Virus cases are surging across Europe and many U.S. states, but responses by leaders are miles apart, with officials in Ireland, France and elsewhere imposing curfews and restricting gatherings even as some U.S. governors resist mask mandates or more aggressive measures.
The stark contrasts in efforts to contain infections come as outbreaks on both sides of the Atlantic raise similar alarms, including shrinking availability of hospital beds and rising deaths.
Governors of states including Tennessee, Oklahoma, Nebraska and North Dakota are all facing calls from doctors and public health officials to require masks.
In Utah, a spike in cases since school reopened has created a dynamic that Republican Gov. Gary Herbert has called "unsustainable."
But Herbert, who has been pressured by an outspoken contingent of residents opposed to masks, has resisted a statewide mandate. Instead, he announced last week that they would be required only in six counties with the highest infection rates, while leaving it to others to make their own rules. Meanwhile, many hospitals are being pushed to the breaking point.
"We are not just managing COVID. We are also managing heart attacks and strokes and respiratory failure and all those other things that need ICU-level care," said Dr. Kencee Graves, chief medical officer for inpatient care at the University of Utah Health hospital in Salt Lake City. The hospital's intensive care unit was filled by the end of last week, forcing the reopening of a backup intensive care unit.
"The sooner we take care of each other, wear masks, physically distance, the sooner we can have some gatherings in a safe way," Graves said.
In Oklahoma, where the number of people hospitalized for the virus has reached record levels, doctors have called on officials to do more.
"We need face mask mandates to protect more of our Oklahoma citizens," Dr. George Monks, the president of the Oklahoma State Medical Association, said in a tweet Sunday.
But Gov. Kevin Stitt, a Republican, reiterated Tuesday that he has no plans to do so and would instead leave such decisions to local officials. The state's three largest cities have mask requirements in place.
Oklahoma health officials reported a record high of 821 people hospitalized Tuesday with the virus or under investigation for the infection. Wyoming also reported a record high number of patients hospitalized for the virus.
New virus cases in the U.S. have surged in recent weeks from a daily average of about 42,000 in early October to about 58,000 — the highest level since late July, according to Johns Hopkins University.
In one of the most troubling outbreaks, 10 residents of a nursing home in northwest Kansas have died from the virus, health officials said. All 62 residents of the Andbe Home in Norton County, as well as an unspecified number of employees, have tested positive for the infection.
The surge in new cases prompted a change of heart Monday from the mayor of Fargo, North Dakota, about a mask mandate.
Mayor Tim Mahoney, who is also a general surgeon, had been largely supportive of Republican Gov. Doug Burgum's approach of leaving management of the virus to local officials. Mahoney, himself, cast the deciding vote against a city mask mandate early this month.
But with North Dakota leading the nation in new cases and up to one in four local tests for the virus coming back positive, Mahoney said a statewide change is in order. Late Monday, he also reversed course on a local measure, mandating that city residents wear masks when they're in close proximity to people other than family members. There is no penalty for non-compliance.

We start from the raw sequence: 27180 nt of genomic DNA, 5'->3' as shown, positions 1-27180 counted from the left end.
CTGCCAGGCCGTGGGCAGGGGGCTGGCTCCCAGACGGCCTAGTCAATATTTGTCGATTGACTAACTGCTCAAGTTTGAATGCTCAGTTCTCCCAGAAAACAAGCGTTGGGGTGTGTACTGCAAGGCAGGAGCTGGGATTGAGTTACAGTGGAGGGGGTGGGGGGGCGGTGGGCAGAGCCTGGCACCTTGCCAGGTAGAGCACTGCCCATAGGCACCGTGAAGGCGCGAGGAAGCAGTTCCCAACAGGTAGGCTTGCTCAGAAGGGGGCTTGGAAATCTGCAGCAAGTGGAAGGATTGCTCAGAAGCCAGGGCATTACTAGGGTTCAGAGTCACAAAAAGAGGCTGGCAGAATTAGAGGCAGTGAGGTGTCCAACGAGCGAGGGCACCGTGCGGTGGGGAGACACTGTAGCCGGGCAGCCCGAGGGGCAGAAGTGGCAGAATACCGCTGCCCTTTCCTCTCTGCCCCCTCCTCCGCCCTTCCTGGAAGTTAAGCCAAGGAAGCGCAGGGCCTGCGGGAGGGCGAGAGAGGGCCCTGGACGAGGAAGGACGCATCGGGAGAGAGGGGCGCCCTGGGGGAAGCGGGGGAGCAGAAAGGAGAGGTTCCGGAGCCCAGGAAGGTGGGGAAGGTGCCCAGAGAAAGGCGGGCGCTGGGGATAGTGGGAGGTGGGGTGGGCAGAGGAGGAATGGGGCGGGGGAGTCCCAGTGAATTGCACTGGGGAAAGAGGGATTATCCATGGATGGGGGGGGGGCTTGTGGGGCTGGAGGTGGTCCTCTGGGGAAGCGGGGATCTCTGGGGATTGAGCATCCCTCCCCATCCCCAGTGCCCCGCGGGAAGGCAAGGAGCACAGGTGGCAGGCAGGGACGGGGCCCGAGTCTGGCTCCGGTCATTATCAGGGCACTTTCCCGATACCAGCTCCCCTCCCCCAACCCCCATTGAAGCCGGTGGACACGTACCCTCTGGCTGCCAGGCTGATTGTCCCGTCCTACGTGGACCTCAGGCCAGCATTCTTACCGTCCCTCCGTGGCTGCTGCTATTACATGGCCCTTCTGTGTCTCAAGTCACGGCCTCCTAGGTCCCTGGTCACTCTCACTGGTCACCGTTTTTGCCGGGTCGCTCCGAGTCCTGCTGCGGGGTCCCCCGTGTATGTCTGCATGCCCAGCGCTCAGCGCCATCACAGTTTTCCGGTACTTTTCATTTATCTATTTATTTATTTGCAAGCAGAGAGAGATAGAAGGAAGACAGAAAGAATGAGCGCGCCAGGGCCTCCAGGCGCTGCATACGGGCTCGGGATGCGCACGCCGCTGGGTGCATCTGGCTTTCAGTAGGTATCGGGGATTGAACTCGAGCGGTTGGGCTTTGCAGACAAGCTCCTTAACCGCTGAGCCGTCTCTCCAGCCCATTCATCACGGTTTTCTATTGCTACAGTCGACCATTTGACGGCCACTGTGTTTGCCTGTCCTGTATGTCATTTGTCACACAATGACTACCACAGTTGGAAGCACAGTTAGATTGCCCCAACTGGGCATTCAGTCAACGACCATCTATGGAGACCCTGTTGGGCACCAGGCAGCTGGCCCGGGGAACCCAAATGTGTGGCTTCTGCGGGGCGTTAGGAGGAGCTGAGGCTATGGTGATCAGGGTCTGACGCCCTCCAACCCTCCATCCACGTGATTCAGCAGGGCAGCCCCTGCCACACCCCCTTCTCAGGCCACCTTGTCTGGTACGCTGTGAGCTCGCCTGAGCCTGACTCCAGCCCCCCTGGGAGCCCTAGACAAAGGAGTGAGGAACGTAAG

The dynamic contrasts sharply with Europe, where national officials are battling similar spikes with measures including new lockdowns and smart phone apps that track the virus' spread.
In Ireland, Prime Minister Micheal Martin announced a lockdown starting at midnight Wednesday that will close all non-essential stores, limit restaurants to carryout service and require people to stay within three miles (five kilometers) of their homes, while banning visits to other households.
It marks a near-return to restrictions imposed by the government in March, although schools, construction sites and manufacturing industries will remain open. If people comply with the restrictions, which will be in place until Dec. 1, the country will be able to celebrate Christmas "in a meaningful way," Martin said.
But as cases surge, some decisions by European leaders to impose new restrictions are facing stiff opposition at the local level. After a tense faceoff, Britain's government said Tuesday it had failed to reach agreement with Greater Manchester Mayor Andy Burnham, who has rejected tough new measures without money to support the workers and businesses that will be most affected.
Britain's Communities Secretary Robert Jenrick expressed disappointment with Burnham, saying the mayor "has been unwilling to take the action that is required to get the spread of the virus under control." Prime Minister Boris Johnson said Tuesday he would impose the restrictions, drawing criticism from Burnham.
"It cannot be right to close people's place of work, to shut somebody's business, without giving them proper support," Burnham said. He said Manchester had sought 90 million pounds ($117 million) from the national government to help people get through the winter. It was unclear how much the city would receive.
In the Netherlands, which has one of the highest infection rates in Europe, a judge in The Hague rejected an appeal by more than 60 Dutch bars and restaurants to overturn a government four-week closure order.
Lawyer Simon van Zijll, representing the bars and restaurants, warned in court that the Dutch hospitality industry faces "a tidal wave of bankruptcies" caused by the lockdown order, which he described as "random and disproportionate."